I picked a little spinach this morning, 4 oz. This is the overwintered spinach. It looks like it's ready to bolt, and when the weather warms later this week it probably will, so I'll pick some more tonight. Spinach is not great this year, the weather went from cold to warm with no in-between.
After Sunday and today I can say that things are seriously underway. The compost is not quite finished but two beds could not wait. But first I had to do a lot of moving. This is a new bed this year. There was a medium sized tree here that I cut down 5 years ago. Last year it had rotted to the point that I could remove the stump and most of the roots. The tree had left a mound of soil around it which was removed to level the ground. Last fall I covered the bed with leaf mold and put landscape fabric over it. The leaves had not decomposed as much as I hoped. They were gathered up into the cart.
The leaves were hauled to the compost bin. The top module of the stack was set to the side and the leaves were shoveled into it.
When this box was filled the next module was brought over and the remaining leaves shoveled into it.
Then compost was collected in the cart and hauled to the beds. Pieces of leaves are still visible in the compost but it was deemed good enough to go into the soil. Interestingly, there is no trace of the dead fish, probably 10 to 15 pounds, that were put into the compost in mid March. Head, skeletons, completely gone, but they provide plenty of nutrients.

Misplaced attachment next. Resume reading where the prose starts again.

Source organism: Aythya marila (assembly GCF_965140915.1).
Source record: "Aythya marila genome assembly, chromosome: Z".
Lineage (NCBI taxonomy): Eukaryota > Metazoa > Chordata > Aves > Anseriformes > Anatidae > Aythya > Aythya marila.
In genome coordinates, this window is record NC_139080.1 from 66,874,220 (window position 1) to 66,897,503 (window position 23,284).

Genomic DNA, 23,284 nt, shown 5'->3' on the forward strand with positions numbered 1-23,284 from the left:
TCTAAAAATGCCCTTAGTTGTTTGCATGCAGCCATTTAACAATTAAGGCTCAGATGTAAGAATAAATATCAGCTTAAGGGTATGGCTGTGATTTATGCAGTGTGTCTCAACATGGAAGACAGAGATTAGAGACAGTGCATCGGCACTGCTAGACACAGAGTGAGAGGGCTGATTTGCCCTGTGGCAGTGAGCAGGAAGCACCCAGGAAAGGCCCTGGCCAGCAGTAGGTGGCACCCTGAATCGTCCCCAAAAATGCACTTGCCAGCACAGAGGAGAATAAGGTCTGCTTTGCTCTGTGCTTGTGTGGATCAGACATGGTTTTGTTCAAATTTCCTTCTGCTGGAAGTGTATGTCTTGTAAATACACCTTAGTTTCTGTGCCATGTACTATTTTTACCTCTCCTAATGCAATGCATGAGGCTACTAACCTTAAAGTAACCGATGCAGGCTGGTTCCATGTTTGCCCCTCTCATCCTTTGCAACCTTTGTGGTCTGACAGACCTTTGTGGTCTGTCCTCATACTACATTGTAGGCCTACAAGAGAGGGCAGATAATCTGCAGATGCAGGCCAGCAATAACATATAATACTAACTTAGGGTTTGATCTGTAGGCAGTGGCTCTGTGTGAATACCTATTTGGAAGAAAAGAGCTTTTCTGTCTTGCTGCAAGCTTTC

The compost was spread on two beds and some fertilizer was added. The soil was turned over with a shovel, hoed to break up any clods, then tilled with a little gas powered cultivator. Someday I hope this clay soil will have enough organic matter in it that it can just be top dressed with compost, but for now it still tends to clod up and needs to be mixed.
Then the tomato cages were installed. This year I'm growing a cage of slicing tomatoes (Crimson Carmello) and two cages of sauce tomatoes (Pompeii), from Renee's. The posts are driven into the ground and the cages are suspended on the posts. That provides almost 6 feet of vertical space.
With a favorable weather report it was time to set out the tomatoes and peppers this morning. The peppers were laid out first. This year I'm planning to make more chili powder and for that there are 2 Joe Parker, 2 Ancho and a Holy Mole pepper. For salsa there's a Serrano and a Jalapeno. Sweet peppers are represented by Marconi, Bullhorn, and Round of Hungary.
And here's the bed planted. The empty spaces in front of the cage will be planted with two eggplants, but they aren't ready yet and I've found it's best not to rush eggplant, they don't like a shiver.
To top things off, two rows of Provider beans were seeded and a row of beet seedlings were set into the other bed. The train has left the station.
Looking good, Mike! The tomatoes and peppers look so widely-spaced at this stage, but I bet it won't be long before you can hardly see a gap between them. Those tomato cages sound very useful (and strong) - some people don't provide enough support for their toms, and pay the penalty accordingly, with a tangle of branches flopping around on the ground.
Looks great! It's funny, you and I are in the same zone, technically, but I dare not set out peppers or anything related for 3-4 more weeks. Too risky for me.
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